Based in the Bronx, New York City’s Trident General Contracting is a low-key company that despite its name also works as a subcontractor. It has in the last year acquired a new owner, name and chief executive. And its origin story is significant for what it says about contractors and unions in New York City.

Since it was founded in 2013 as Advanced Contracting Solutions, Trident had built the foundations and concrete frames of high-rise buildings, all with a nonunion workforce.


The company's operations survived what seemed like a knockout blow from the building trades about a year ago and is operating normally under its new owner and management.

Since its founding in 2013, Trident has built the foundations and concrete frames of high-rise buildings, all with a nonunion workforce. That alarmed the building trades, which went on the offensive with a lawsuit relating to the company’s connection to the owner of a union contractor.

Donal O’Sullivan, the owner of a major union contractor, Navillus, had ties to Trident under its former name and owner, Advanced Contracting Solutions (ACS).  O’Sullivan had rights to purchase shares in ACS. Other connections included Navillus employees going to work for ACS, and ACS operating for a while from an apartment owned by O’Sullivan’s wife, Kathleen, according to court documents.

When five unions sued Navillus and ACS in 2014 for violating pension rules and collective bargaining agreements, and a judge ordered the companies to pay $75 million to the union pension and benefit funds in 2017, the building trades seemed to have scored a big victory—and sent a message to other contractors thinking of doing the same.

When Navillus then filed for bankruptcy protection, Navillus’ owner solved several problems at once. The bankruptcy filing relegated the unions to unsecured creditors. Last summer, Navillus agreed to pay the unions $26 million under a settlement reached via mediation. The judge presiding over the unions’ civil lawsuit vacated the original judgment, wiping it from the legal record. Navillus claims most of its bankruptcy creditors were paid in full, and the company emerged from bankruptcy in the fall. 

Navillus steadfastly claims in a statement that it “never operated a non-union company and consistently disputes any allegations that they did.”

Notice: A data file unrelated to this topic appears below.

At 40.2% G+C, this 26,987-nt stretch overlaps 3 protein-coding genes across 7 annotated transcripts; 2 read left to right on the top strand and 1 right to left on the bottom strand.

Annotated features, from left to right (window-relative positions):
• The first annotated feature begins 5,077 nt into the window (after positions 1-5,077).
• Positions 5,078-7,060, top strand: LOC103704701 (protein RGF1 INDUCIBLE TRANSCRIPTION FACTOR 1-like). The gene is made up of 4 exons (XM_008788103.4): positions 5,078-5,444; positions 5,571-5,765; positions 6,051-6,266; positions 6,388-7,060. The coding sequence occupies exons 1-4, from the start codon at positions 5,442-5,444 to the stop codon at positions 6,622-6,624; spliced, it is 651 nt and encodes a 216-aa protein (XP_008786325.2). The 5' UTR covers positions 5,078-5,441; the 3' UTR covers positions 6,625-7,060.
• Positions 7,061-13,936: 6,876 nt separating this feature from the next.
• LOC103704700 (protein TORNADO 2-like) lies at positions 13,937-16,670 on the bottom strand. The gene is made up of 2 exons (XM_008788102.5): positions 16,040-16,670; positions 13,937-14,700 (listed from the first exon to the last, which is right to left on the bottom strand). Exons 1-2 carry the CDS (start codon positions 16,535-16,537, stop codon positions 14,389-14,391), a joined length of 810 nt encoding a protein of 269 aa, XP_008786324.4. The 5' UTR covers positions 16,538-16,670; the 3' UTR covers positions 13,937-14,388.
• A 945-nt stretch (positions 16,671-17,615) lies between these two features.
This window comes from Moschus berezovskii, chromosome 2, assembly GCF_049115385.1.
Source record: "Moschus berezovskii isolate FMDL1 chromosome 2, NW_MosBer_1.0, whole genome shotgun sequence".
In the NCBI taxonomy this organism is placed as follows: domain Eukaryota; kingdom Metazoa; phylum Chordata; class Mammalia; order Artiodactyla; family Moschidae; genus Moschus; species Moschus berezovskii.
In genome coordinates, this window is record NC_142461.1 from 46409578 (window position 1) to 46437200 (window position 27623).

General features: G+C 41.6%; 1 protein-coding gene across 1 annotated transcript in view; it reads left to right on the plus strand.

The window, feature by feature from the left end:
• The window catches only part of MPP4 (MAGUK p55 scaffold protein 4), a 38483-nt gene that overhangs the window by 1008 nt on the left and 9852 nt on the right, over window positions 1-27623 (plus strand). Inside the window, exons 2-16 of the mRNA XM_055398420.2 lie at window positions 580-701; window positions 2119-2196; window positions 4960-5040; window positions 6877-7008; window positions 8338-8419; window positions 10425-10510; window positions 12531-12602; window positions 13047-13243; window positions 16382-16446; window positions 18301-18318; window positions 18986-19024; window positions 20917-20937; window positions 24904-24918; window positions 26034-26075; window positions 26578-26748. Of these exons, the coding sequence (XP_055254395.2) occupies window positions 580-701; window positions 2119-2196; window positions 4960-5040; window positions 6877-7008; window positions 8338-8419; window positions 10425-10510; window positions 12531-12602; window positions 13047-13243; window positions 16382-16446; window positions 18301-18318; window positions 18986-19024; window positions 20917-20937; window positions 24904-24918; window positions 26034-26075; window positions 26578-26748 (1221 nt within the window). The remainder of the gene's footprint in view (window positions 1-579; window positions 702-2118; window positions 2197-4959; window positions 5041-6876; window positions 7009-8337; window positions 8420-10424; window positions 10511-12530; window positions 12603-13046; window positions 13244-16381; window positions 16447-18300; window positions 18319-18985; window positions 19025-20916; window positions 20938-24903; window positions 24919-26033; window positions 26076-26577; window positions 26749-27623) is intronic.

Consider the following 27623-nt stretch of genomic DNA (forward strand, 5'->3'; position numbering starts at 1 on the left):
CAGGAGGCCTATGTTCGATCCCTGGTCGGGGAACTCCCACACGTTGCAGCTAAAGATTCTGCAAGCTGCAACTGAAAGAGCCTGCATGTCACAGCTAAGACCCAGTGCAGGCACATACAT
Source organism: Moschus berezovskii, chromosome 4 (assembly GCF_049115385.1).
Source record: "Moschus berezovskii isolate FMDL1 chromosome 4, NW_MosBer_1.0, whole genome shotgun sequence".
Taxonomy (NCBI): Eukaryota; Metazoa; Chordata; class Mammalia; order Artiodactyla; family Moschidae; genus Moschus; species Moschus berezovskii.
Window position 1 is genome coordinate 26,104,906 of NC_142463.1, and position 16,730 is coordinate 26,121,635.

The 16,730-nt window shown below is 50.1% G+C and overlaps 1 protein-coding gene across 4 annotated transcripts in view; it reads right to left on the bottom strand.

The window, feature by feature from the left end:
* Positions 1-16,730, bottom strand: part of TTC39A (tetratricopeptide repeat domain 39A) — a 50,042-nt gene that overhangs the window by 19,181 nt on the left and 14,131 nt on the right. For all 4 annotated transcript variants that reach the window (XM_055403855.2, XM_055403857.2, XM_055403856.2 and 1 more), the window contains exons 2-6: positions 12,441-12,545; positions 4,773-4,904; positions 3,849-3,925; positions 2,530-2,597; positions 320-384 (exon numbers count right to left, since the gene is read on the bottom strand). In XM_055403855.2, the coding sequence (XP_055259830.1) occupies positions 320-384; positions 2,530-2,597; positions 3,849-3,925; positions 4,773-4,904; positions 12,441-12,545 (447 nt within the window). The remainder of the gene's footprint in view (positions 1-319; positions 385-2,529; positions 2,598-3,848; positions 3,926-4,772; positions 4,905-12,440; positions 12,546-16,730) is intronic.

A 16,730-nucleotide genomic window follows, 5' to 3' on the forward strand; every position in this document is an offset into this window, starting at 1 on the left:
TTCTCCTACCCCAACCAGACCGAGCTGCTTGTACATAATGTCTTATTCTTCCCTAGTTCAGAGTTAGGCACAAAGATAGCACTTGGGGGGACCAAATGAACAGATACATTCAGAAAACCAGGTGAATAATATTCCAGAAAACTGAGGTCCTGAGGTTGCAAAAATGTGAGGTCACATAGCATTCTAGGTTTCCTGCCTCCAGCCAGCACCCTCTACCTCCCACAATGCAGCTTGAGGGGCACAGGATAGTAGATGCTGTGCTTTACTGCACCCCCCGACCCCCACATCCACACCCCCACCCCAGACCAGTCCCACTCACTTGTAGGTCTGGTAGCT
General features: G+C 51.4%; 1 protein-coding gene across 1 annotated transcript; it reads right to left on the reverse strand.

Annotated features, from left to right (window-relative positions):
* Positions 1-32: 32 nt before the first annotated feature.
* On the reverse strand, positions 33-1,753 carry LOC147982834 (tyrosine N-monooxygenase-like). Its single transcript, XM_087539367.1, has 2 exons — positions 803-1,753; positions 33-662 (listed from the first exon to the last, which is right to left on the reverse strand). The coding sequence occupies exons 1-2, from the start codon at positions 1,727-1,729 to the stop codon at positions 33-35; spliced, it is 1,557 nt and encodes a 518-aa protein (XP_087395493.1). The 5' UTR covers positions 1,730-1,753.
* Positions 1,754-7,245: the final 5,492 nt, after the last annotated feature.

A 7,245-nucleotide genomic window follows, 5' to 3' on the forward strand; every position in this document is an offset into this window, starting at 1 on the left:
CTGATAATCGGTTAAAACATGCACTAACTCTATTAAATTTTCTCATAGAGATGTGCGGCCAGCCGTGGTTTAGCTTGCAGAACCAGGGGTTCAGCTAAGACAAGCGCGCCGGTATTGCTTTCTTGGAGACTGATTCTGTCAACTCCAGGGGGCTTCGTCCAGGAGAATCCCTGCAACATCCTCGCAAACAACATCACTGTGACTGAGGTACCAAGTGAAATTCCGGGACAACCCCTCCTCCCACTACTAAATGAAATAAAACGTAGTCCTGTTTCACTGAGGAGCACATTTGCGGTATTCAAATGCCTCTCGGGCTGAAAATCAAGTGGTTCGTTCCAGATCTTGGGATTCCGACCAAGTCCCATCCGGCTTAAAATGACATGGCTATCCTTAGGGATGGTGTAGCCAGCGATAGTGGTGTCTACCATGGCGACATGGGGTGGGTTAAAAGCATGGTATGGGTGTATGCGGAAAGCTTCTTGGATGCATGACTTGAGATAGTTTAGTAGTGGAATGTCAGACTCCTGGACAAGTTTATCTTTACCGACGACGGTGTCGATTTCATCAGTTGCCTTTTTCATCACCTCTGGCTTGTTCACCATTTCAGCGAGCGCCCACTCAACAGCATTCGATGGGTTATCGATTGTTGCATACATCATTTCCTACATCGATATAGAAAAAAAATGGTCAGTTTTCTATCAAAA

Quick-Rising Firm

Trident’s founder, Eoin Moriarty, presided over the company’s early years, when it quickly grew into a thriving contractor with 450 employees and annual revenue of more than $100 million, according to court documents. “Our ownership and top-level management have all come over from the union concrete world and are dedicated to providing the same level of quality, safety, schedule and attention to our projects … if not more,” the company states in a promotional video that bills Trident as an innovator in New York’s open-shop concrete market.

With the judgment against it, ACS’s sources of cash were tied down. Its surety, Liberty Mutual, which also bonded Navillus, offered ACS loans to keep working.

When ACS’s owner and chief restructuring officer proposed that William Murphy and his company, Trident General Contracting, buy ACS’ assets, the five unions suing Navillus and ACS objected. But federal bankruptcy judge Sean Lane approved the sale, noting that the deal had been recommended by ACS’s chief restructuring officer after a legitimate search for higher bidders. And Murphy’s purchase met the standard for a fair deal. Although he was an acquaintance of O’Sullivan’s and the two shared one minor investment together, Murphy didn’t exist “in the shadow” of O’Sullivan, Lane ruled. 

The $26 million purchase price for ACS—$4 million in cash and $21.9 in assumed liabilities—was somewhat higher than the company’s fair market valuation.

Since the original civil court ruling found that ACS was an alter ego of Navillus, much had changed, Lane wrote. In addition to new owners, Trident had its own office space, no longer had financial assistance from Navillus or its principals and maintained its own insurance policies.

The chief executive of Trident, Patrick Murphy, could not be reached for comment on his company or its sale.

In the end, Navillus pointed out through a representative, the court approved the transaction. It ruled that ACS was not an alter ego of Navillus, Trident was a good-faith purchaser and the transaction reflected sound business judgment.

The sub-headline and text of this story were amended Jan. 24 to reflect Navillus' statement that its bankruptcy filing was caused only by the unions freezing its bank accounts and that the original judgment agains the company was vacated.